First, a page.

The Three Golden Virtues – Revisiting Warren Buffet’s Hiring Method

by Dan Barthell

Warren Buffett likes to say that he hires people based on three things:

1. Intelligence

2. Energy (aka Initiative)

3. Integrity

…with Integrity being the most important. “If they don’t have Integrity, then you want them slow and stupid.”

These three qualities are essentially what every hiring manager, every search firm, and every company looks for in a qualified candidate, though they may not describe it in those exact words.

In another post, I talked about the importance of industry and functional experience, the reality of today’s competitive hiring landscape, and the unwillingness of hiring managers to take a risk on candidates who don’t have the requisite “hard” skills.

While that all remains true, the best hiring managers and organizations put just as much emphasis, if not more, on the “Three Golden Virtues” that Mr. Buffett delineates.

Let’s start with Intelligence, the most quantifiable of the three. In my opinion, the best way to assess Intelligence is through a formal assessment. If you don’t have one in your recruiting process, go find one. There are many out there, but I would suggest using one that includes a cognitive portion — something that measures a person’s speed of reasoning. I recommend Prevue HR Systems. 

Without a “test” of some kind, you have no material proof of a person’s mental capacity and discernment. Instead, you complete the interview and then make your best guess based on the candidate’s answers. This may be called the “Gut Instinct Method.”

Though many hiring managers have had success by trusting their instinct, imagine if other institutions did not utilize their almost infamous quantitative tools. For example, undergrad and graduate schools place a huge value on various test scores (SAT, ACT, GMAT, etc.), grade point averages, and class rank. NFL teams use combine numbers and the Wonderlic test. Other professional groups like Accountants, Financial Advisors and Lawyers use the CPA, CFA, and the Bar respectively, in order to test a person’s knowledge and intelligence.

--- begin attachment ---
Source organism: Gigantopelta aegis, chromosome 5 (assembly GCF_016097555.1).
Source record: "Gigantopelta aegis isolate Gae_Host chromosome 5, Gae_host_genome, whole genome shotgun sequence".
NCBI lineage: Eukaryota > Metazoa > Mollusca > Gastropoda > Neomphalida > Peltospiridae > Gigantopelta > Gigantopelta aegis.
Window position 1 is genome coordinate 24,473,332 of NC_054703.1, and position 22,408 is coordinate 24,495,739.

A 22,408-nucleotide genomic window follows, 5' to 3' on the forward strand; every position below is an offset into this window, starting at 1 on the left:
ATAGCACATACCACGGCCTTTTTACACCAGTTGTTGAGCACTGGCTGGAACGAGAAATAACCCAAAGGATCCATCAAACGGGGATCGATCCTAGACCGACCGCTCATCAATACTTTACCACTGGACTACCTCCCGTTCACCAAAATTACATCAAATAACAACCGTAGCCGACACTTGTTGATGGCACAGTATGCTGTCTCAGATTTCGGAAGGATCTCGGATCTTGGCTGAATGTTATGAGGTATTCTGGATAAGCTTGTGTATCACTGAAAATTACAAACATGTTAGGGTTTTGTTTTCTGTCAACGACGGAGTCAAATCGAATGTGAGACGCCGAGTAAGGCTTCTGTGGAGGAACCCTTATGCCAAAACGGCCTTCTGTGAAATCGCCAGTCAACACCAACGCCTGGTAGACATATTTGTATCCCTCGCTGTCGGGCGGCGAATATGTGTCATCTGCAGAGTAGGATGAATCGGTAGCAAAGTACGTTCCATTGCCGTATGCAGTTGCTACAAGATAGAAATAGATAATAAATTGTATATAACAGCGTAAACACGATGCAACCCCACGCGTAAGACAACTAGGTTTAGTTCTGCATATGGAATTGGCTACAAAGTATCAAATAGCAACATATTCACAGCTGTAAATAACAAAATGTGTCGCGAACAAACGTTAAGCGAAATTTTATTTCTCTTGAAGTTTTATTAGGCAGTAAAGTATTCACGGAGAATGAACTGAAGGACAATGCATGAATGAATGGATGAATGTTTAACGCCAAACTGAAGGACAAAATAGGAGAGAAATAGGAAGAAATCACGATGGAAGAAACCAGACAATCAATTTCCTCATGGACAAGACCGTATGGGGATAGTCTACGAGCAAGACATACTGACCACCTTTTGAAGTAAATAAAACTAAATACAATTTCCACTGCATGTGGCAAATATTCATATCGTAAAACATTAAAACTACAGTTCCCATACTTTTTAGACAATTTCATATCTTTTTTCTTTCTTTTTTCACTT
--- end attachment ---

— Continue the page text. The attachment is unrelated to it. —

The first quality on Buffet’s list, therefore, should not be wholly left to the judgement of the interviewer. An assessment should also play a part.

That leaves us with the final two “Virtues”: Energy and Integrity.

Energy and Integrity are very difficult to judge in a one-on-one interview, simply because these qualities are “tested” over a period of time. Phone references and letters of recommendations can be useful, but they can also be biased toward the candidate. Rarely does a reference speak negatively him or her.

Assessing these two qualities is really at the heart of the interview process. Great hiring managers are able to combine all the little clues and impressions from different sources into one big picture. An obvious instance of this is someone who has had several jobs in a small period of time. This is a red flag to so many people. But why exactly?

At the risk of sounding too blunt, I think it boils down to a lack of work ethic and motivation; or in other words, a lack of Energy and Integrity. People who are high on these scales tend to feel like they owe something to their employer (what some might call Gratitude) and so make a commitment for a least two years in a given role.

I can’t stress enough that your goal as the hiring manager should be to bring out these two qualities, as if you were painting a picture, based on all the information available. And typically the more information the better. Use an assessment, call their references, analyze their resume, check their LinkedIn profile, check Google, Facebook, Twitter, etc. The more details you can gather, the more accurate your “picture” will be.

If, at the end of the process, you can confidently check all three boxes (Intelligence, Energy, Integrity), with Integrity being the most important, then congratulations, you’ve found a great candidate. And you’ve made Mr. Buffett proud.